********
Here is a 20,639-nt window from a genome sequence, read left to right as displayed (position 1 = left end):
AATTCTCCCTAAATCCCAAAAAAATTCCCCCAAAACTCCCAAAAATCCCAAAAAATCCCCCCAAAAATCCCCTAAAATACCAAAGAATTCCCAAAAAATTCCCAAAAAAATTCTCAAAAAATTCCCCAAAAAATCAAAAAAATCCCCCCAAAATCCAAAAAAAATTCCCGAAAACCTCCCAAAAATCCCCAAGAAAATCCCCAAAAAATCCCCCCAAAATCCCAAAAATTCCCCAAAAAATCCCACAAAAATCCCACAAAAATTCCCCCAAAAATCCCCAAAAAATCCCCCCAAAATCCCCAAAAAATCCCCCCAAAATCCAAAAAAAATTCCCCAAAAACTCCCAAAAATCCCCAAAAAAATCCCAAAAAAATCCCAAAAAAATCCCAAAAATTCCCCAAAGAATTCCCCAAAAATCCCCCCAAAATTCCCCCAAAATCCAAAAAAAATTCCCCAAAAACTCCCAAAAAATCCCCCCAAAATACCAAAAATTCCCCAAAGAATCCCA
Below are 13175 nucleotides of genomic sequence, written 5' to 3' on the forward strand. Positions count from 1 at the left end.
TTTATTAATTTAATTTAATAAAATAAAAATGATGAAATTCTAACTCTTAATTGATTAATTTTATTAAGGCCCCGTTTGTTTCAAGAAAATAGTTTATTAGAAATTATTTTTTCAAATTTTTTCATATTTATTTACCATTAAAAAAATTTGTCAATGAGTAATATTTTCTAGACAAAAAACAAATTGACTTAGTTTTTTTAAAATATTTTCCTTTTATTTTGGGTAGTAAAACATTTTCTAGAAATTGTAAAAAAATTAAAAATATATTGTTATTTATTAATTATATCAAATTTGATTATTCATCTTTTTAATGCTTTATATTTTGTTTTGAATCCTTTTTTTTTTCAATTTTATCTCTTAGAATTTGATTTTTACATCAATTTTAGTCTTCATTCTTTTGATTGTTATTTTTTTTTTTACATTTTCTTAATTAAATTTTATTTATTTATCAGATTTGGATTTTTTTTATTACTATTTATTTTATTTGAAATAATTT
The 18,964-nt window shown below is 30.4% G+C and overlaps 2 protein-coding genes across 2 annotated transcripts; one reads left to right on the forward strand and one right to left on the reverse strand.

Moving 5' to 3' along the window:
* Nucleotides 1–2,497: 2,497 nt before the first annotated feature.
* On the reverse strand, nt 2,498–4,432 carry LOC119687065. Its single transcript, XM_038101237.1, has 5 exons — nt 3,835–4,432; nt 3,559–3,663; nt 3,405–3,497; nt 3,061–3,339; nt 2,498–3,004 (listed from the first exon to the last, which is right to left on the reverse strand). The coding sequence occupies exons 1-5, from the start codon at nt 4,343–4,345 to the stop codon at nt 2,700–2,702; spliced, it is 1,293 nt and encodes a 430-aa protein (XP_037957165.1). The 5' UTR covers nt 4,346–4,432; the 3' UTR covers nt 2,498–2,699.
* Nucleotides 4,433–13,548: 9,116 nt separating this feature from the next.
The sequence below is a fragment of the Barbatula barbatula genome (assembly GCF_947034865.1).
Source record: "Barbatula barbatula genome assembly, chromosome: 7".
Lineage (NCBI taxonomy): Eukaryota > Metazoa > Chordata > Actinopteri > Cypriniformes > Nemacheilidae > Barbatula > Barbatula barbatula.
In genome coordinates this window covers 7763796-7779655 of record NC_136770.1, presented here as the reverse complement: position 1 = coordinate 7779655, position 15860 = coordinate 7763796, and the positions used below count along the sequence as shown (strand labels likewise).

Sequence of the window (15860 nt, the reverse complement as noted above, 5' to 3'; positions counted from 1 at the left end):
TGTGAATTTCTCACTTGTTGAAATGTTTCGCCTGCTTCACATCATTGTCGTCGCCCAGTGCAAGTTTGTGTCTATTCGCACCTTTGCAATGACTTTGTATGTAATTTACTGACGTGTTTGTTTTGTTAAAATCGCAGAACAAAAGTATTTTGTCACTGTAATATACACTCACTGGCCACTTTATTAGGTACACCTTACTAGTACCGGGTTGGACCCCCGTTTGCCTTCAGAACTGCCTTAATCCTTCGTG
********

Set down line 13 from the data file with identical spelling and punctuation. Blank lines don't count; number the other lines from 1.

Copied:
In genome coordinates this window covers 7763796-7779655 of record NC_136770.1, presented here as the reverse complement: position 1 = coordinate 7779655, position 15860 = coordinate 7763796, and the positions used below count along the sequence as shown (strand labels likewise).